Timing and Frequency of Rehab for TBI Highly Individualized

I think the optimum timing of rehabilitation-- and the frequency--is highly individualized. That does make it difficult to be prescriptive. From the payer's point of view, I can see why they have difficulty with it. Why does Patient A-- who looks like they have pretty much the same injury as Patient B-- need so much more therapy? But in fact, there's a great deal of diversity in outcomes after brain injury, and some people with moderately-severe brain injuries walk out of the hospital and seem to be just fine. That's rare, but it happens. Whereas, more typically, people need a good deal of intervention and rehabilitation over the course of their lifetime. There is a number of factors that go into the timing of this. Perhaps one of the most important is the person's awareness of their disabilities. After a severe brain injury, people may not feel like they need any help even though it's very obvious to their family that they're in a lot of trouble. The first job may be simply getting them on-board in terms of recognizing their disabilities. That kind of an intervention can be very intensive, or it may simply be keeping them engaged in some small way until they start to wrap their minds around what's happened to them. So again, it's a tricky business in knowing what's right for a person at what time, and I think it's really hard to make generalities that go across a large number of patients.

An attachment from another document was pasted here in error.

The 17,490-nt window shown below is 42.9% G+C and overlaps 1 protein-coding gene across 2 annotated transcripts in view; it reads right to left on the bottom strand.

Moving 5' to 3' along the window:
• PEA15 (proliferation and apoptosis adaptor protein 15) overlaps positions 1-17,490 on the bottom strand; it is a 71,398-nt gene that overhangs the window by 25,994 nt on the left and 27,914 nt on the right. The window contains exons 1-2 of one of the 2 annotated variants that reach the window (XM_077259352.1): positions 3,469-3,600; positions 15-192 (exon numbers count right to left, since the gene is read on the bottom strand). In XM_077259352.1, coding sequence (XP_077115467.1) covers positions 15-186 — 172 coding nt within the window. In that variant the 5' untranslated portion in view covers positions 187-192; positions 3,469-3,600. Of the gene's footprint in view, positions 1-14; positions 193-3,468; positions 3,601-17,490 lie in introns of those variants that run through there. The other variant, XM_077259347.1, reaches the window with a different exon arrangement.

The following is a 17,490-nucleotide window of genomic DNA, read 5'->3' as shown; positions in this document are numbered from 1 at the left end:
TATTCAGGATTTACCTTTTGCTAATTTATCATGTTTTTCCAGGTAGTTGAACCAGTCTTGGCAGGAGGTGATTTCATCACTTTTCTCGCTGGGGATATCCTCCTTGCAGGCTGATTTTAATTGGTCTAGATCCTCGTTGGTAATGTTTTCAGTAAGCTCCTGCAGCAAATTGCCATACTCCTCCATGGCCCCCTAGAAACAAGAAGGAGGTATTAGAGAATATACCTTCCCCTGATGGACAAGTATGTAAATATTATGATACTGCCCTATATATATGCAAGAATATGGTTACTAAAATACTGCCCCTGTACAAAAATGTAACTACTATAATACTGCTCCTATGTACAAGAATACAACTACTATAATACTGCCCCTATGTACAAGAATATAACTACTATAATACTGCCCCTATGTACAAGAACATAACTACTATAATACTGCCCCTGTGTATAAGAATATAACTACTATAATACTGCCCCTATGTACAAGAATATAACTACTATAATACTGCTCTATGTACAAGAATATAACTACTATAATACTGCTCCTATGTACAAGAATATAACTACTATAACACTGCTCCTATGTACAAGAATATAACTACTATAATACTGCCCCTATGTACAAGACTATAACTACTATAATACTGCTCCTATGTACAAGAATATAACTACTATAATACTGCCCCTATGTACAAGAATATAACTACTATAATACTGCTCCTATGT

It is often difficult for insurance companies — and the families, themselves — to understand why one person with a TBI may recover fully while another person with a seemingly identical injury needs life-long care.

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Posted on BrainLine November 1, 2012.

Produced by Victoria Tilney McDonough and Erica Queen, BrainLine, and Dan Edblom.